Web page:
Well, it has been a Baptism by Fire for the 3 new council members
Lavette Fuller, John Nicholson, and Grayson Boucher have had their plates full with controversial issues since being sworn into office on Dec. 29.
The clean city user fee and the change in city insurance agents have been major political fires consuming much time and energy. Thankfully, one of these has been put to bed.
But what about some other issues that should be addressed?
Already Fuller has struggled with a request by the Crawfest sponsors to provide support for their festival. The ordinance she amended set a precedent on SPAR assistance.
Fuller’s district includes Columbia Park and Betty Virginia Park. Both of these venues are used for several festivals and events every year.
At the same time the council has approved city assistance to a triathlon in Bossier City and a local church. Seemingly with all the concerns over cutting the budget, these sponsorships should raise some alarms.
Bossier City did not support the triathlon. And the U.S. Constitution has strong prohibitions against church and state partnerships.
Nickelson has sponsored several ordinances dealing with the city government and the powers of the mayor. Surely he is concerned about the sponsorships—he praised the Crawfest and he is a legal scholar.
None of the newbies have said boo about the NGO (non government organizations) funding in the 2019 budget. They will be faced this fall with more requests by private groups for city assistance. Now would be a good time to start formulating criteria for city funding,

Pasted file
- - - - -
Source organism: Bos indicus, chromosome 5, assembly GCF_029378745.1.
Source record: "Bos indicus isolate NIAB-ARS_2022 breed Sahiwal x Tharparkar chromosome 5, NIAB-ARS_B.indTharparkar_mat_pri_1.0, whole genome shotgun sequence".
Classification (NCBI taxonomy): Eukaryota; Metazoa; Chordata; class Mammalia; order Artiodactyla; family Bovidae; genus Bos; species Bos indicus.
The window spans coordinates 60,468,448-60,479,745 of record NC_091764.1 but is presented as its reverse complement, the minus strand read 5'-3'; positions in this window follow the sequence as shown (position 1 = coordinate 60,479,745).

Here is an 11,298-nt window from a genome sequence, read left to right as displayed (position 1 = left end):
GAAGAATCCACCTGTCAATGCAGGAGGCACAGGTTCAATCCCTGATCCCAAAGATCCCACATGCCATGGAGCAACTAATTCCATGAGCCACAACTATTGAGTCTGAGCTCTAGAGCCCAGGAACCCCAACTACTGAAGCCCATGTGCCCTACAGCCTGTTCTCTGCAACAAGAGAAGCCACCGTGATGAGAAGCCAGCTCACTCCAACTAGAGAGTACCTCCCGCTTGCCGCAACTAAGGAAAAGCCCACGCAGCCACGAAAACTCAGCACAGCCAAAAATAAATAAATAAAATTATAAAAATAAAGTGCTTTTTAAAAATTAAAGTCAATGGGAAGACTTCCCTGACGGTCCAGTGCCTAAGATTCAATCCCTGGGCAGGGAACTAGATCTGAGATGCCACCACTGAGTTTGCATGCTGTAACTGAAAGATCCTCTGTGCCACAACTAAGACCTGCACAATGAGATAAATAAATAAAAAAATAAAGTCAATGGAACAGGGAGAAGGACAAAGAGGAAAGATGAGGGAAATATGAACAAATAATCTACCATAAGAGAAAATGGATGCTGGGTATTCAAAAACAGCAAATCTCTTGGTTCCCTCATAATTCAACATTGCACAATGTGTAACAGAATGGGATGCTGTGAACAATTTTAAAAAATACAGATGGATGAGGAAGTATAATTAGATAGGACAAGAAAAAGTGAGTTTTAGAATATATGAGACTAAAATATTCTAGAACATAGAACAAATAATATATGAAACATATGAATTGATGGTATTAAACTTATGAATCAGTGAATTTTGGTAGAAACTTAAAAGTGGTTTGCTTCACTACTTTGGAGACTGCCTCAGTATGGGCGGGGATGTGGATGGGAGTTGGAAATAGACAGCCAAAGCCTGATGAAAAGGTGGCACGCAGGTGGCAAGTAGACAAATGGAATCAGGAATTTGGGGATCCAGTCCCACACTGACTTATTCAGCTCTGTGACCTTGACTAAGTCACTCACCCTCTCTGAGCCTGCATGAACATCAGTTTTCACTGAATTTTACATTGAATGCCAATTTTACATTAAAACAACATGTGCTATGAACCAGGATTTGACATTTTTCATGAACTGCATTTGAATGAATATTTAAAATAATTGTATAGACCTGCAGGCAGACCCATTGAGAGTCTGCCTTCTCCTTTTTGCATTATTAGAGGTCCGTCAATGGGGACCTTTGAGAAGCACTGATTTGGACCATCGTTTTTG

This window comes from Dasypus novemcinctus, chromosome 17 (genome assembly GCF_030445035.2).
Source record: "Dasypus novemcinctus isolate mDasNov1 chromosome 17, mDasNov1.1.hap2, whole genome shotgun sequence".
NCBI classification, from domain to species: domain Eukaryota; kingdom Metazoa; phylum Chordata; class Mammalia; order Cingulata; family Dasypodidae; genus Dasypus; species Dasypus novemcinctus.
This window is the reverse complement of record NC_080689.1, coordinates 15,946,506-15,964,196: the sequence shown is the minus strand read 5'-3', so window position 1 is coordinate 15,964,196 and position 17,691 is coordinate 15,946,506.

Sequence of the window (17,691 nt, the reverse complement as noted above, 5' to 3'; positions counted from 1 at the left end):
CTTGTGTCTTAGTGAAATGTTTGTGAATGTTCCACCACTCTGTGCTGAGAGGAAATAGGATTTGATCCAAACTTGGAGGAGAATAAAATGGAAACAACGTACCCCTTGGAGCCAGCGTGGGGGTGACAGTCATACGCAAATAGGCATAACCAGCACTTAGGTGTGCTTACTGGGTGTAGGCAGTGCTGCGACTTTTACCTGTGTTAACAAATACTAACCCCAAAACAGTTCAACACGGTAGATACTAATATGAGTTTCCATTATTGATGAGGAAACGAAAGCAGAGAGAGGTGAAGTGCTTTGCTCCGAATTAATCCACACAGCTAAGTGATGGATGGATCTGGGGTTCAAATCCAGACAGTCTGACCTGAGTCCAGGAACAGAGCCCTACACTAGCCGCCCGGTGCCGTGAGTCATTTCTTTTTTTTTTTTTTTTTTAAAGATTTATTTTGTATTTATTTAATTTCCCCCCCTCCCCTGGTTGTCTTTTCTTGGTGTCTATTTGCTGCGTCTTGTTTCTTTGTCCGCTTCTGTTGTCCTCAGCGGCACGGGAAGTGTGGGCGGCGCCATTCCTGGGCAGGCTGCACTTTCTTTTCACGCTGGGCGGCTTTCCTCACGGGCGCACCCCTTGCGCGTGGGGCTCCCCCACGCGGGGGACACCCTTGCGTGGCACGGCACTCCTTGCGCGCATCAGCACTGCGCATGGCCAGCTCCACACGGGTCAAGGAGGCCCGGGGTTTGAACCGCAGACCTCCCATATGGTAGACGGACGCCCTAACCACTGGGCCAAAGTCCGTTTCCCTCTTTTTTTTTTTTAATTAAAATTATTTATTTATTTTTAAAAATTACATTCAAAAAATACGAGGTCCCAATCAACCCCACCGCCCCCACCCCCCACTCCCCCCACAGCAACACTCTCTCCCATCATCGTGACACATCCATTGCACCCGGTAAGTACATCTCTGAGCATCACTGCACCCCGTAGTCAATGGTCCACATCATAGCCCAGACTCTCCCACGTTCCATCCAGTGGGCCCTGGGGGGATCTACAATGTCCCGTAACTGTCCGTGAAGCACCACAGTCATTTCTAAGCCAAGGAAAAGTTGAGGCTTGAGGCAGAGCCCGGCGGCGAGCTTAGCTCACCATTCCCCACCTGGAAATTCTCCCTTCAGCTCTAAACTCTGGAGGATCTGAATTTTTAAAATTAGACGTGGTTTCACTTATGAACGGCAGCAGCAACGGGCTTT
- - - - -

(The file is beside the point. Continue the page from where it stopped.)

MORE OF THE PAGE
Also mum is the word on city assistance with events. SPAR will receive many, many more requests that cost the city money this year. SPAR provides crowd control barriers, stages, cleanup, and other labor to support events.
The city spent $1.1 million in private attorney fees last year. Nickelson was one of these attorneys. He should have some insight on how to reduce fees . To date, the has only focused on fees for bond counsel.
Boucher has opposed an ordinance dealing with Shreveport Police Department staffing and funding. Although he continually talked of cost cutting, he has not suggested any amendments to the Shreveport Fire Department budget. But then he is a former fire chief.
All this is to say that the 3 newbies have put their toes in the water with issues that have come before the council—and in a big way. That’s their jobs. But its also their jobs to use there personal expertise/background to be pro active.
Dealing with who gets city money and city support is a hot potato. All three have sacred cows in their districts.
And the same with taking anything away from fireman, who enjoy a “hero” reputation with citizens. The Shreveport police are seemingly a whipping boy for all social ills.
To their credit all three have been active in council meeting and council committee meetings. Hopefully they will devote some energy to issues that will not go away and also need attention.